Soybeans Update – August 1, 2017

The CropProphet forecasts for U.S. soybeans have seen little overall change in the past two weeks, as the most likely U.S. yield remains slightly above the long-term trend (see figure below). Both the yield and production forecasts are very close to the July 12 USDA estimates, and there is no indication of whether upward or downward revisions are more likely in the August 10 report.

 

 

Rainfall has been highly variable across the Midwest in recent weeks as systems of thunderstorms have affected certain areas while other regions have remained dry (see figure below). Unusual dryness has continued in most of Iowa, and soil moisture is now significantly below normal in at least half of the state. However, very heavy rain occurred recently over eastern Iowa, northern Illinois, and southern Wisconsin, and fairly widespread rains in South Dakota brought some drought relief.

 

 

The primary influence on the CropProphet soybean forecast continues to be the positive satellite indication of the crop’s vitality across most soybean growing areas. The figure below shows that the vegetative health index is well above normal nearly everywhere east of central Nebraska and the central Dakotas, and this is a major improvement in comparison to last month. The end-of-season soybean yield is moderately correlated with the satellite NDVI index in July (see the second figure below), and therefore CropProphet relies significantly on the satellite data to forecast the crop outcome at this time of year. Additional predictability is derived from weather and soil moisture data, as well as USDA crop condition reports, and these additional predictors become more important in August as sensitivity to rainfall increases. It is interesting to note that the correlation between soybean yield and NDVI does not improve in August, despite the crop moving closer to maturity, and therefore it is essential to model the direct influences of weather and soil moisture in order to arrive at an accurate yield forecast. CropProphet’s county-level models use an optimal blend of predictors that varies by crop, location, and time of year.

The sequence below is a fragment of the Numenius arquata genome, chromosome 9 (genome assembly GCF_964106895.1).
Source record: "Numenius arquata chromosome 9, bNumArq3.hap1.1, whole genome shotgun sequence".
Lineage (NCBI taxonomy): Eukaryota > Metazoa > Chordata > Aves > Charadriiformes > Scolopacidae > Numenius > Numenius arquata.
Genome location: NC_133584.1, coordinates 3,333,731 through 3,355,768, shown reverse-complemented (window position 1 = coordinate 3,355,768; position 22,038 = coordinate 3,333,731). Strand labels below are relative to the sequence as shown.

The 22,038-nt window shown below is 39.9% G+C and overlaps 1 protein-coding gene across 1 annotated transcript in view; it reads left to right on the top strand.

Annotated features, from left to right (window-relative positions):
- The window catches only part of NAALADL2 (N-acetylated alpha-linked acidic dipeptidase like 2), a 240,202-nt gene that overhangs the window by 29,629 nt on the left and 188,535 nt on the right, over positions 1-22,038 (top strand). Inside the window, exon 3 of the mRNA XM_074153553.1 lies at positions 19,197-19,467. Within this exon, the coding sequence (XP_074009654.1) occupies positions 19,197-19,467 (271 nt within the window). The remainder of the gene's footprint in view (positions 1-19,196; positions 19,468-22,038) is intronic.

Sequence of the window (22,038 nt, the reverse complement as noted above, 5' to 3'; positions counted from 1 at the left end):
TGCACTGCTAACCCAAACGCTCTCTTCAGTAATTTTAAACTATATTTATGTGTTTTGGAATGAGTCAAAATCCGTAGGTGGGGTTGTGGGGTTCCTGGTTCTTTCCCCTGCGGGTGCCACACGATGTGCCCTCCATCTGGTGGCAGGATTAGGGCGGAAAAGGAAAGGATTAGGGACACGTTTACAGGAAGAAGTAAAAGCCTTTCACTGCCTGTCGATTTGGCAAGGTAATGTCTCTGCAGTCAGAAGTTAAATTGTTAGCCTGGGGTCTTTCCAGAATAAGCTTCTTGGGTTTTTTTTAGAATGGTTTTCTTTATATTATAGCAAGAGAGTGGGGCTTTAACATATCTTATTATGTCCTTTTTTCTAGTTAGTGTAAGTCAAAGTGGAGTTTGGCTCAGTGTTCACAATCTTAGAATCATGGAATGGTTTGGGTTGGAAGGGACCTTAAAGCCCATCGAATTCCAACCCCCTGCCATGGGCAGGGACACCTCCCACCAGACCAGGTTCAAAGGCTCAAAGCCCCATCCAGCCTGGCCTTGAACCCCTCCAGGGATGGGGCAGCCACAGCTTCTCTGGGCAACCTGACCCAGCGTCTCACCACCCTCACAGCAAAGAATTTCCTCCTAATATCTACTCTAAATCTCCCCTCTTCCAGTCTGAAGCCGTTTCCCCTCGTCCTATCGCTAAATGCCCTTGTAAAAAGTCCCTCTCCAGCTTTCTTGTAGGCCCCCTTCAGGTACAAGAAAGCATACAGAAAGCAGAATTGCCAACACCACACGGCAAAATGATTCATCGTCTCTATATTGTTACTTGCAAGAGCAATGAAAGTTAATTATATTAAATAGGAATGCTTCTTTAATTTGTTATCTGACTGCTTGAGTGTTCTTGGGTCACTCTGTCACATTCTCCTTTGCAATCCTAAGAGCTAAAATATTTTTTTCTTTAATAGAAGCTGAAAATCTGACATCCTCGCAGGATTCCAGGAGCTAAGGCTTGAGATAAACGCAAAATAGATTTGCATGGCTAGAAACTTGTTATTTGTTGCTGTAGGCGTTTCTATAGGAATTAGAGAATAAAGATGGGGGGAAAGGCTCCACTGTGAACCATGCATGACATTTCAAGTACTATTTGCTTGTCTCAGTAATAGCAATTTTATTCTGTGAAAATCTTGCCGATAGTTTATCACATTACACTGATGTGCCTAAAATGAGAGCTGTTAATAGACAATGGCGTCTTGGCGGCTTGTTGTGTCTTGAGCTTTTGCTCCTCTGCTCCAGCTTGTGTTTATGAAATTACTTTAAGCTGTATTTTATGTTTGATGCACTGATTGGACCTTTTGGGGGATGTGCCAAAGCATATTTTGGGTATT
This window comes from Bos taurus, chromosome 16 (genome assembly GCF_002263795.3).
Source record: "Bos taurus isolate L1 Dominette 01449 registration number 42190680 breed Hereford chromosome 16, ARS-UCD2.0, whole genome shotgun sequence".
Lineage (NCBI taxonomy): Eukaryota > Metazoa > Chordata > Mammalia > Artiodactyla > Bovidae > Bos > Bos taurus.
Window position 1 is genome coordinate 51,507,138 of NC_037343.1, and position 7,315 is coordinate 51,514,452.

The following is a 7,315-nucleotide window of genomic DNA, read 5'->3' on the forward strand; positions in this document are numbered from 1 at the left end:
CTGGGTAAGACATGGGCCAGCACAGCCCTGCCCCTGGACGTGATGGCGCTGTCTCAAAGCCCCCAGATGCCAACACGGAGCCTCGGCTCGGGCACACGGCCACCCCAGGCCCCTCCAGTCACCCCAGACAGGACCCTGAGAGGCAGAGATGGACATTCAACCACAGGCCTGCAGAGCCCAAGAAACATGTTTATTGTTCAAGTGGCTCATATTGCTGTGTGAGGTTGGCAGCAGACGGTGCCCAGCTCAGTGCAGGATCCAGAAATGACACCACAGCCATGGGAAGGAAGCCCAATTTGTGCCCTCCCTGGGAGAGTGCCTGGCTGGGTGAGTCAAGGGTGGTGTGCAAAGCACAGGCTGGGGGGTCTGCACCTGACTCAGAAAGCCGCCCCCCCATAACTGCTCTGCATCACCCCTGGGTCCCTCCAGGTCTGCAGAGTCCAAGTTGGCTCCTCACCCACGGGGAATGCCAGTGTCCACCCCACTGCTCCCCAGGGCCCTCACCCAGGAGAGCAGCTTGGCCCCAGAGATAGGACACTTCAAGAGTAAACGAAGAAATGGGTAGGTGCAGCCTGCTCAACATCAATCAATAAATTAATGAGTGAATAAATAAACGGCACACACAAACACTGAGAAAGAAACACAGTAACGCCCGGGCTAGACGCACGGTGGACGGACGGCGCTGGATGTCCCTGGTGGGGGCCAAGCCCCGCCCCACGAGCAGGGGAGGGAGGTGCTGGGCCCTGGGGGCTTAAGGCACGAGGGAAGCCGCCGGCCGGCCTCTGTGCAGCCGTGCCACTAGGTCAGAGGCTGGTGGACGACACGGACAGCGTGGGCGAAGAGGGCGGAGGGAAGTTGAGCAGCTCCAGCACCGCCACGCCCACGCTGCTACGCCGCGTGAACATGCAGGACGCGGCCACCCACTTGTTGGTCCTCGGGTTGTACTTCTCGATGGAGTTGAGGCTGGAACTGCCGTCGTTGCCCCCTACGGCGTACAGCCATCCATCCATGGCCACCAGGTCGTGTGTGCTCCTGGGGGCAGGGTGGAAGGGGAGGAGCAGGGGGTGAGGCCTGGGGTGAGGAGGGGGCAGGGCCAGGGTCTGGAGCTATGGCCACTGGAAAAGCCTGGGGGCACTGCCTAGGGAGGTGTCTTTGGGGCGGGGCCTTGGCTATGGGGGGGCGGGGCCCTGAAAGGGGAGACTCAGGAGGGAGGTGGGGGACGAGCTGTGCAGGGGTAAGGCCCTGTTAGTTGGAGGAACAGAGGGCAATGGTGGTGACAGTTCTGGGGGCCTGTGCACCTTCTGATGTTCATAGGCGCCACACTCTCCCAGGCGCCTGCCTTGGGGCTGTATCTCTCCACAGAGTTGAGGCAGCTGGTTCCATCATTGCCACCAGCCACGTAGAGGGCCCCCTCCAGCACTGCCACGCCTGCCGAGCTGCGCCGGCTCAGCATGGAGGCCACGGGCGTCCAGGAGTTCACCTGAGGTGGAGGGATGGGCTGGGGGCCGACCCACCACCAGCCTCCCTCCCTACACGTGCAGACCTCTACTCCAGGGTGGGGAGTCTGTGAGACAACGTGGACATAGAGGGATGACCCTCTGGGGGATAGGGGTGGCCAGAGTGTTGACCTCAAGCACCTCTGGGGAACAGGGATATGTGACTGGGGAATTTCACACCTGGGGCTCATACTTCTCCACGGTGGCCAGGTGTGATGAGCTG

The next update to the soybeans commentary will occur on August 15.